Wallraf-Richartz-Museum & Fondation Corboud

It is back again: over 150 years since the wolf was thought to have been eradicated in Germany it has recently started to return to our latitudes. And with this we see the recurrence of the old stories of the wicked wolf and the fears people often feel towards what is now a protected species. Reason enough for the Wallraf to view the topic from the angle of art history in a dedicated exhibition. In spring 2019 the museum will mount its special exhibition The Wolf – between Myth and Folk Tale. Well over thirty depictions of wolves by artists such as Rubens, Piranesi, Corinth and Klinger will tell of the complex relationship between man and wolf from an artistic perspective.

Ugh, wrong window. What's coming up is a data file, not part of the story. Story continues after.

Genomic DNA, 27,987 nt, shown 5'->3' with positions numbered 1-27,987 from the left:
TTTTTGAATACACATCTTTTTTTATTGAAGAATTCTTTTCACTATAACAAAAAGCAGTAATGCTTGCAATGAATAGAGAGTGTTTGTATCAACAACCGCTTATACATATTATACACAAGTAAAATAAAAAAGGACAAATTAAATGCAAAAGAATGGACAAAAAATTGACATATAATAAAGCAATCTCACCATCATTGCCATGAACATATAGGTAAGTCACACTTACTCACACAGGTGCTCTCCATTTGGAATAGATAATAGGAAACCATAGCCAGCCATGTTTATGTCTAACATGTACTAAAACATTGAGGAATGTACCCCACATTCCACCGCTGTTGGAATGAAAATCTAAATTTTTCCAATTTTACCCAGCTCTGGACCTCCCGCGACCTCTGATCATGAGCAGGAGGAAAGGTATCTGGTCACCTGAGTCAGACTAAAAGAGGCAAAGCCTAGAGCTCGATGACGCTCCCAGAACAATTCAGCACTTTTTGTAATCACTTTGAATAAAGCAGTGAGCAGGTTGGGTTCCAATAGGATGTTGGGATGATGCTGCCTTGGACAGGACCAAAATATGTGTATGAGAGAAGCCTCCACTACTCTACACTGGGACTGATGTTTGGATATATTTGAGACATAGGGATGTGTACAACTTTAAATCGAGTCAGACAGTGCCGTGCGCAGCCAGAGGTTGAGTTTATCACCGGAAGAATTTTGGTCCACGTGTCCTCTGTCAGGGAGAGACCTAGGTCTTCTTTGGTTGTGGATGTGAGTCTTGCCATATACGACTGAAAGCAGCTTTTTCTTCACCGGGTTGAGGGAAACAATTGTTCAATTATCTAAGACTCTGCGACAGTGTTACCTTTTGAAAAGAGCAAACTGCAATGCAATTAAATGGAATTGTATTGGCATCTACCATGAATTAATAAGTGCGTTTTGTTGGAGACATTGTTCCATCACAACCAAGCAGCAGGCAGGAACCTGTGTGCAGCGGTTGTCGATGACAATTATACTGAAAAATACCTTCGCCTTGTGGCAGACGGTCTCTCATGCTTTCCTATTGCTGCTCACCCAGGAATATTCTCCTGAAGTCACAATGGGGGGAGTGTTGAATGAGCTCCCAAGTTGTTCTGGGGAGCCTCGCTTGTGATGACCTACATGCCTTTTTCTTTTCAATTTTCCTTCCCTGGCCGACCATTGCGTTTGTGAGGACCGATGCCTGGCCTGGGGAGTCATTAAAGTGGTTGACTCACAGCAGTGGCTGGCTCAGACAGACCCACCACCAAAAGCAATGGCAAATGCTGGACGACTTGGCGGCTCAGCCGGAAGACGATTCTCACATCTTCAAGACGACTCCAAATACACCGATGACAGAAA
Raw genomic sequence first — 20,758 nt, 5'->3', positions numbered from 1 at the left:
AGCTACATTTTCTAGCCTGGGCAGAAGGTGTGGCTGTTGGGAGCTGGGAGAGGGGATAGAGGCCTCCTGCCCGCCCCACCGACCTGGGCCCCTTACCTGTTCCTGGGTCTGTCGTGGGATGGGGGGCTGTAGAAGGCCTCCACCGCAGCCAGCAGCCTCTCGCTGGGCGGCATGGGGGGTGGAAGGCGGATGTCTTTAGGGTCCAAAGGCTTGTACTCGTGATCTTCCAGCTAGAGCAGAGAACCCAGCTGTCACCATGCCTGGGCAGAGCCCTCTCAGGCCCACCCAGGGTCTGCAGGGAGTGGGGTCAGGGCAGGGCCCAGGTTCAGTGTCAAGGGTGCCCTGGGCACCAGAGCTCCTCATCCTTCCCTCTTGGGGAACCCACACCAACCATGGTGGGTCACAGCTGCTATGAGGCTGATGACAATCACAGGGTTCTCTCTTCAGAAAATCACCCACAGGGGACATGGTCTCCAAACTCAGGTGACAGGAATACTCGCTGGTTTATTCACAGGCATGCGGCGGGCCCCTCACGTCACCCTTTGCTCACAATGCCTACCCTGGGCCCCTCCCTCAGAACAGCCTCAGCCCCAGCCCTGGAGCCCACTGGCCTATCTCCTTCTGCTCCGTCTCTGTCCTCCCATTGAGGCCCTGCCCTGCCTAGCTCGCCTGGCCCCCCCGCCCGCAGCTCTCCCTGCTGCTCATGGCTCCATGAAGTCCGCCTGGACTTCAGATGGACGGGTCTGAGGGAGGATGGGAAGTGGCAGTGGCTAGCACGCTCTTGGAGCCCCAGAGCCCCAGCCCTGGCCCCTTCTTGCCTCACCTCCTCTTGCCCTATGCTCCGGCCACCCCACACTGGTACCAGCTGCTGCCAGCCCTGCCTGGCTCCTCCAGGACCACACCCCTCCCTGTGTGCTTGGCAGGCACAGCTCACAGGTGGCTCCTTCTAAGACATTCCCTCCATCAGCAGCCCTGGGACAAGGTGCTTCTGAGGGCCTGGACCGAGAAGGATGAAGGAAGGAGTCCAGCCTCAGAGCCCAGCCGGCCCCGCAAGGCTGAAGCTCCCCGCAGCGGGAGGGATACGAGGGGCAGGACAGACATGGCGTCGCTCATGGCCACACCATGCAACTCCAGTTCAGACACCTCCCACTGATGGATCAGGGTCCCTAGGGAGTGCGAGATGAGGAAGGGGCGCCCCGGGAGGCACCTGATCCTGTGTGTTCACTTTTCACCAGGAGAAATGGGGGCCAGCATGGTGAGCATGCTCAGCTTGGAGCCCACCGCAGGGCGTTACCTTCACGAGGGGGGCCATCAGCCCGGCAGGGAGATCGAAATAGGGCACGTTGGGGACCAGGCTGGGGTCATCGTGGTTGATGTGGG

The tracks of the wolf can be found in myths and folk tales from many parts of the world: a she-wolf suckled Romulus and Remus, Zeus transformed King Lycaon into a wolf as punishment, and in the Bible the Good Shepherd Jesus saved his flock when it was threatened by wolves. Similarly in German folk tales the wolf mainly appears as a wicked creature. As in Grimms’ Fairy Tales, where he slyly gains the confidence of an unsuspecting Little Red Riding Hood so as to devour first her grandmother and then the girl herself. But the exhibition The Wolf is not devoted merely to literary sources, but above all to representations in printed form from the sixteenth to the nineteenth century. Artists such as Giovanni Benedetto Castiglione, Peter Paul Rubens, Johann Elias Ridinger, Giovanni Battista Piranesi, Gustav Doré, Lovis Corinth and Max Klinger have all taken a long look at both the wolf and the legends that have grown up around it. With this they have created new if no less fanciful images of the wolf and set them loose in the world. With this the exhibition also pursues a trail that leads into the depths of the human imagination, so as to cast a light on the complicated relationship between humans and wolves.